Now, there’s several way to look at this story (but then, isn’t there always when modern art is involved?): either it was a cock up of mythic proportions— imagine, the philistines are running the show over there at the Royal Academy and don’t even know their own asses form a plinth— or, it was just a mix up, the judges were told that the plinth was a separate piece and judged it accordingly, weighing it’s aesthetic merits against those of the 10,000 or so other entries, and found the laughing head wanting in comparison to it’s base.

Of course, at some point regardless of which view you take, you have to realise that the Lord High Curators of Artistic Merit for all of Bloody England chose a block of wood over an actual object recognizable as a work of sculpture. There is no other use for a discrete laughing head. It serves no possible purpose except an artistic one, while a block of wood has infinite possible uses. We could then say that the judges were merely signifying that they are for the infinite in art, rather than the singular. Or rather, they’re all a bunch of dingbats.

Link via Crooked Timber.

The Sultan from Far Away

Have you ever wondered what it would be like if we had a genuine appreciation of the arts in the US? I mean a real culturally ingrained love for the spectacle and pageantry of art, not just some underfunded office that occasionally gives money to some dipshit who submerges a crucifix in urine.

We could probably have something as wonderful and fun as, The Sultan’s Elephant, the four day event that is currently going on in London:

The Sultan’s Elephant is a spectacle you’ve only imagined… Created by theatrical magicians Royal de Luxe, it tells the story of a sultan from far-off lands and his magical, time-travelling mechanical elephant. Forty feet high and 42 tonnes in weight, this beautiful creature will capture the hearts and minds of everyone who sees it.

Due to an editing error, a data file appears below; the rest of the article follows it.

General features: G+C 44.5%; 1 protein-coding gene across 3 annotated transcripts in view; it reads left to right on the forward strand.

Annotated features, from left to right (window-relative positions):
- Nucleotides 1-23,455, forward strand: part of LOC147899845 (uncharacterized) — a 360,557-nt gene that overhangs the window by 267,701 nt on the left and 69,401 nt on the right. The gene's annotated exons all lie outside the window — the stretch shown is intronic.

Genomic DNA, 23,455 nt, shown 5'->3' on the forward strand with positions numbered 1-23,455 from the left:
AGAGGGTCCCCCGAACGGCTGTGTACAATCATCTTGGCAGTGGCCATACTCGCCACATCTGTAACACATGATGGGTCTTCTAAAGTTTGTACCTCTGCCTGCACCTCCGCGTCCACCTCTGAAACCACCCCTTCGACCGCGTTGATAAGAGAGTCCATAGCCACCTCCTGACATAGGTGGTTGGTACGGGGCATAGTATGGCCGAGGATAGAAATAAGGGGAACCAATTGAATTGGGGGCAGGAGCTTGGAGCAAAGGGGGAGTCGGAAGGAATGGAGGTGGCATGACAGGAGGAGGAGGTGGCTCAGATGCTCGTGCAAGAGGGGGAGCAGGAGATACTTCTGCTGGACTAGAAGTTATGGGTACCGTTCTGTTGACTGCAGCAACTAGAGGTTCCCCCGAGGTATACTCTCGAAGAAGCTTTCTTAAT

The Sultan’s Elephant is played out over four days in the streets, squares and public spaces of central London. Whether you dip into it for three hours or follow its progress for three days, this breathtaking show will live in your memory forever.

The story (with pictures):

Once upon a time, there lived a sultan who was tormented in his dreams by visions of a little girl who was travelling through time. This is his story, incredible but true.

The sultan could no longer sleep, his growing anguish diverting his attention from affairs of state. In order to cure his sickness, and believing that he would find the girl in the land of dreams, he commissioned an unknown engineer living in 1900 to construct a time-travelling elephant. A few months later, the sultan set off with his court in search of the little giant, which, in the course of his nightmares, had been transformed into a marionette 5 metres high.

The trip was awful, but they found a series of clues as to her wherabouts. The giant loved sewing – she liked to stitch cars to the tarmac, boats to quaysides, trains to railway tracks and sometimes even envelopes to letterboxes.

The elephant followed the trail left by the puppeteers. And as in all love stories, strange things began to happen. Such was his happiness at getting closer to her, he began to expel hundreds of living birds which disappeared into the sky in a burst of joy…

Ah, to be in a city that spent hard earned tax dollars on something so frivolous and joyful… Maybe some day, after WW III, when Canada and Europe rehabilitate us into a real civilized country…